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Editorial: Border Patrol checkpoints waste our money, and our time

  • U.S. Border Patrol officers stop traffic at the Hartford, Vt., rest area on Interstate 91 South on March 3, 2005. (Valley News - David M. Barreda) Copyright Valley News. May not be reprinted or used online without permission. Send requests to permission@vnews.com.

Published: 6/22/2019 10:10:17 PM
Modified: 6/22/2019 10:10:15 PM

Congratulations to the U.S. Border Patrol. Its recent checkpoint on Route 2 in northwestern Vermont bagged one individual alleged to be “illegally present” in the country, according to the news site VtDigger. And it only took stopping 900 vehicles and questioning their occupants to pull off this critical feat of border enforcement.

Actually, it went better for the Border Patrol than the last time it set up a dragnet on the same stretch of road. In May, no arrests or property seizures were made. U.S. Customs and Border Protection describes these roving checkpoints as “a vital tool” to ensure national security. More likely, they are an exercise in futility and squandered resources.

As usual, an agency spokesman declined to say why the checkpoints were established where they were or what national security interests were being pursued that required abridging the Fourth Amendment rights of hundreds of Vermonters and travelers from other places. In fact, the public only knows how many vehicles were stopped at this month’s checkpoint because, again according to VtDigger, U.S. Sen. Patrick Leahy provided the number, which the agency spokesman declined to confirm, perhaps for obvious reasons.

What these two checkpoints did confirm was the prediction the state’s congressional delegation made last fall after being notified that Customs and Border Protection intended to stage another round of checkpoints in Vermont. “While these checkpoints will cause needless delays for travelers and hinder commerce between Vermont and Canada, we are not convinced that they will make Vermont or the United States any safer,” they wrote.

Going through these checkpoints is indeed a hassle, as readers may recall from the ones erected for long periods years ago on Interstate 91 in Hartford and, for briefer periods, on Interstate 89 in Lebanon. But as the American Civil Liberties Union of Vermont has pointed out, the bigger issue is that, absent suspicion of wrongdoing, stopping a line of cars to question their occupants about their citizenship status is inimical to an open society and makes a mockery of the constitutional right to be free from unreasonable, warrantless searches and seizures.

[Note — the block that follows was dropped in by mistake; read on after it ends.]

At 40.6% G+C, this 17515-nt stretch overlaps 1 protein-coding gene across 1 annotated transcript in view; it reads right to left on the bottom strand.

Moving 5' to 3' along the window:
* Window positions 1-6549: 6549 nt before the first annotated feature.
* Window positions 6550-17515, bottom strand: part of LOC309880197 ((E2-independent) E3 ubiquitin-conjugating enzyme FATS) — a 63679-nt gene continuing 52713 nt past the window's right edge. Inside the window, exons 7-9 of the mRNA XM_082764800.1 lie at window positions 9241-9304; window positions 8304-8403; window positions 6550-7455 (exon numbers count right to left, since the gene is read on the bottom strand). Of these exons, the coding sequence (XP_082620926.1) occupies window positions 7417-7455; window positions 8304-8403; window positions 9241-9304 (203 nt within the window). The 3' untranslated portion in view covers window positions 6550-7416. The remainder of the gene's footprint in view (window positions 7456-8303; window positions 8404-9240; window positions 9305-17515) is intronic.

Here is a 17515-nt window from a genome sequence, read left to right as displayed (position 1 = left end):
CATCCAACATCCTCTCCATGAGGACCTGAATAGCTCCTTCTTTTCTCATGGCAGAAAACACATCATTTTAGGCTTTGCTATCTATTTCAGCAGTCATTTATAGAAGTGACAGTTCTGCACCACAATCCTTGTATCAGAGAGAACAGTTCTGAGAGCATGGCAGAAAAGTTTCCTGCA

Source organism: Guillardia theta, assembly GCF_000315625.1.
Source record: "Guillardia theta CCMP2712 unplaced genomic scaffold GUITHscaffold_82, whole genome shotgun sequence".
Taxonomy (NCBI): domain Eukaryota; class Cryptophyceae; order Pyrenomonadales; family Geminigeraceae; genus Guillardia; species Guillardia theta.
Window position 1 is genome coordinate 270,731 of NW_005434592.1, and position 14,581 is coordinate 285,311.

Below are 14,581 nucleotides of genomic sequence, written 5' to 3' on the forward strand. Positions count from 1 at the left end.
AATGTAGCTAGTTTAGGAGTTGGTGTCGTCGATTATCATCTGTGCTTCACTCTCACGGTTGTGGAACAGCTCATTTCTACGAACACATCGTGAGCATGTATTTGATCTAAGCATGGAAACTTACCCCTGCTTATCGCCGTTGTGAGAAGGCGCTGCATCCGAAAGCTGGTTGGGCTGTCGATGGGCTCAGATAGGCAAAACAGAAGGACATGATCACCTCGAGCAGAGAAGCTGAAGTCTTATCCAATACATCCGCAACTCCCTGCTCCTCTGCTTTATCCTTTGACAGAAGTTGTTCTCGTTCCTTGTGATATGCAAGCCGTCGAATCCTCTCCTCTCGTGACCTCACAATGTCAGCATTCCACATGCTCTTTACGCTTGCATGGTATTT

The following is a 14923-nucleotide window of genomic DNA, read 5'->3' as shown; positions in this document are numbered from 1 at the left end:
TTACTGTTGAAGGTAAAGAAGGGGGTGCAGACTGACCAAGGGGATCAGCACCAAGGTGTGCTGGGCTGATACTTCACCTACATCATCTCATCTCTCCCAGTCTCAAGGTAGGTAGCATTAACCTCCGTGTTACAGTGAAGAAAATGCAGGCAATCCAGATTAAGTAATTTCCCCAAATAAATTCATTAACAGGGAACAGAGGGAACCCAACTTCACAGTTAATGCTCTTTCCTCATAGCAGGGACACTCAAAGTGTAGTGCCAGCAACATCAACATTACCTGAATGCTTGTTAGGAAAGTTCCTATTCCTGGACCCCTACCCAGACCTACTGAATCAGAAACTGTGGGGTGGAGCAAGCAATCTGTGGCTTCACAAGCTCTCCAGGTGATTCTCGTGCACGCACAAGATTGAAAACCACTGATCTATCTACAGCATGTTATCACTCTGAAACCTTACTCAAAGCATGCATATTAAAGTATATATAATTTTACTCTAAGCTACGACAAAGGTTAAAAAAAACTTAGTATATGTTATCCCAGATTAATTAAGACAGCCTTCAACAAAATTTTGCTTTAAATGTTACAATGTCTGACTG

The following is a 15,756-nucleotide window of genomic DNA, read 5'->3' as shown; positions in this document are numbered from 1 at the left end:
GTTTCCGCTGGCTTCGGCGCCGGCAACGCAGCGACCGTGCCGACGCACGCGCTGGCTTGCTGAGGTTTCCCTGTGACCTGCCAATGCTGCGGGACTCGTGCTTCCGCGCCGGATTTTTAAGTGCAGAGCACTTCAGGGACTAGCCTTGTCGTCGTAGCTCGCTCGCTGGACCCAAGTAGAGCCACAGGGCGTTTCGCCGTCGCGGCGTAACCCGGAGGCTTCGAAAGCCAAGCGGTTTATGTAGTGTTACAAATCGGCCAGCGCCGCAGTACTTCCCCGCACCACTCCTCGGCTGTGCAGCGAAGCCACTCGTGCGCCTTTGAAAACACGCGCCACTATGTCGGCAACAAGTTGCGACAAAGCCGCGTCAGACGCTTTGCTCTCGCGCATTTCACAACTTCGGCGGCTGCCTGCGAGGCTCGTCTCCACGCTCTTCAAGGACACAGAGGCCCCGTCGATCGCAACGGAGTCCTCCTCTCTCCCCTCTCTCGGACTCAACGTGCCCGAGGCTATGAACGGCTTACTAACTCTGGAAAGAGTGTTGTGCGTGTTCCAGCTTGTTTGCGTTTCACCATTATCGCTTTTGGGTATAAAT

And as we can personally attest, the Border Patrol agents do not always confine themselves to inquiring about citizenship status, although they are supposed to. “Where are you going today?” and “What are you going to do there?” are two such questions that have been asked. Of course, motorists don’t have to answer agents’ questions, but they then risk being detained from the pursuit of their daily lives even longer while agents verify their citizenship status. (The ACLU-VT has assembled a useful guide to individual rights in dealing with the Border Patrol, which is available on its website, acluvt.org.)

Leahy, U.S. Sen. Bernie Sanders and U.S. Rep. Peter Welch all support legislation to shrink the zone in which the Border Patrol can operate these checkpoints from 100 miles from the border to 25. Since nearly two-thirds of the U.S. population resides within 100 miles of a border, that would restore Fourth Amendment protections for a lot of people.

Until that happens, though, the Border Patrol ought at least to be required to make public basic information about the yield of each of these checkpoints, including how many vehicles were stopped; how many people questioned; how many were arrested or detained and on what basis; and how much money was spent to conduct them. A 1-for-900 batting average requires some explanation.




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